One of the first cases I worked on in Richmond was an administrative hearing to prevent the openng of a nursing home under the COPN statute because it could take business away from my client (who ironically has since announced that he intended to renounced his citizenship due to the oppressive nature of the government). The professed purpose of the COPN law was to prevent medicare and medicaid from having to pay the capital costs associated with the new facility as part of the payment regime. Why it never occurred to the Gov't to simply reimburse for variable costs is beyond me, but I am sure it had something to do with lobbying by the medical-industrial complex.

  • Loki||

    The idea is that by restricting the supply of medical services, state government can hold down overall spending on health care.

    What the fuck?! Granted I'm not an economist, but I'm pretty sure restricting the supply of a commodity will have exactly the opposite effect. So, I say again, what the fuck?! These fuckers literally have no clue what they're doing.

  • RightNut||

    "Leading the charge for repeal should be the state’s abortion-rights activists, who routinely insist that medical choices should remain between the patient and her doctor. Those activists contend such choices should not be subject to meddling by third parties who impose their own vague idea of the common social good. "

    No, that is exactly the opposite of what libertarians should support. Small government minded people in Virginia should try and get much more burdensome regulations on liberal staples like abortion. Why support something that violates libertarian principles? To convince thick-skulled liberals that government control over healthcare means you might get a government that doesn't like your healthcare choice, and can arbitrarily take it away from you. After Obamacare I'm convinced the hard way is the only way the left will learn.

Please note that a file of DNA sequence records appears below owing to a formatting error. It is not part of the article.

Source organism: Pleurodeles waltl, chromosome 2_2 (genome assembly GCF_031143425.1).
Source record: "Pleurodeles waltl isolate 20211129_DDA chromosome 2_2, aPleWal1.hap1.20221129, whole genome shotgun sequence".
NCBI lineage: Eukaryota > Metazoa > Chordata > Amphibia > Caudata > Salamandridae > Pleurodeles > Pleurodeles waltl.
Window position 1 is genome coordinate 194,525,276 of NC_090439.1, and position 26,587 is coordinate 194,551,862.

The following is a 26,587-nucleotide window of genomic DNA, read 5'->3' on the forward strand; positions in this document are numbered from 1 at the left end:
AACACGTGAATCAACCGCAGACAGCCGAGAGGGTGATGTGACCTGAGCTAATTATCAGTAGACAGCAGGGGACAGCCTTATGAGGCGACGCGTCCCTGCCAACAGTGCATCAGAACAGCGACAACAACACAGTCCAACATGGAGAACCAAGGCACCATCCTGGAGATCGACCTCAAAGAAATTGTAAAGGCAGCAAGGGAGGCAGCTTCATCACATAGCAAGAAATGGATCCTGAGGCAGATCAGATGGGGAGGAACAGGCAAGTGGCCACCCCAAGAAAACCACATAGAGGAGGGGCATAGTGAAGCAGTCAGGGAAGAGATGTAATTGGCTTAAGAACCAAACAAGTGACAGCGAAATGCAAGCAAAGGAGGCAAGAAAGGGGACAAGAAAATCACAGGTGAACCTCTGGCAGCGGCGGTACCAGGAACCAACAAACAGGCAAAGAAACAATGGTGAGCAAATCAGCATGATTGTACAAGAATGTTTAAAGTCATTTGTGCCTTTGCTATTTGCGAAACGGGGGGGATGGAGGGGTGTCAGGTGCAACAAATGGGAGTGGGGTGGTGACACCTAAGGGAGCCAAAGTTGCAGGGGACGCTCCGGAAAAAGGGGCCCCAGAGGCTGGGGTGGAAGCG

• Pi||

    A. Barton Hinkleheimerschmidt!
    His name is my name, too!
    Whenever we go out
    The people always shout,
    "There goes A. Barton Hinkleheimerschmidt!"
    (Lalalalalalala)

  • D guri||

    One of the good things about the law is that it prevents doctors offices from buying scanners of their own and then personally profit from the scans they order for their patients. Many studies have shown that this invariably leads to more tests being ordered. Already happens all the time when cardiologists decide whether or not u need a cardiac nuclear medicine scan, they get interpretation and probably the scanner fees, then of course the cardiac cath comes next.

    Self referral is a huge problem already in medicine, and is rarely ever talked about even though its one of the major contributors to driving up the cost of medical care.

  • FD||

    That is a symptom of a different disease.

    There is nothing good about this law.
    Nothing.
    Nil.
    Nada.

  • Ron||

    The patient can always decide if they want certain test done themselves. Limiting the number of available facilities only means longer wait times for important testing which can be dangerous.
    Producing more objects has never led to higher cost.

  • D guri||

    What are you talking about. The patient can't really decide what tests they need, that's what u go to the doctor for. Plus if ur doctor orders a scan , you are going to want it done, whether its justified or not. And there is no other way to determine that unless u get a second opinion.

    Finally the technical fees if the scan would go down with repeal of the law. But interpretation fee is unchanged. And the volume of scans will increase exponentially if the law is repealed. Again the bigger problem with imaging in medicine is the volume of studies being ordered and less so their individual cost, although that to is inflated , but much smaller factor.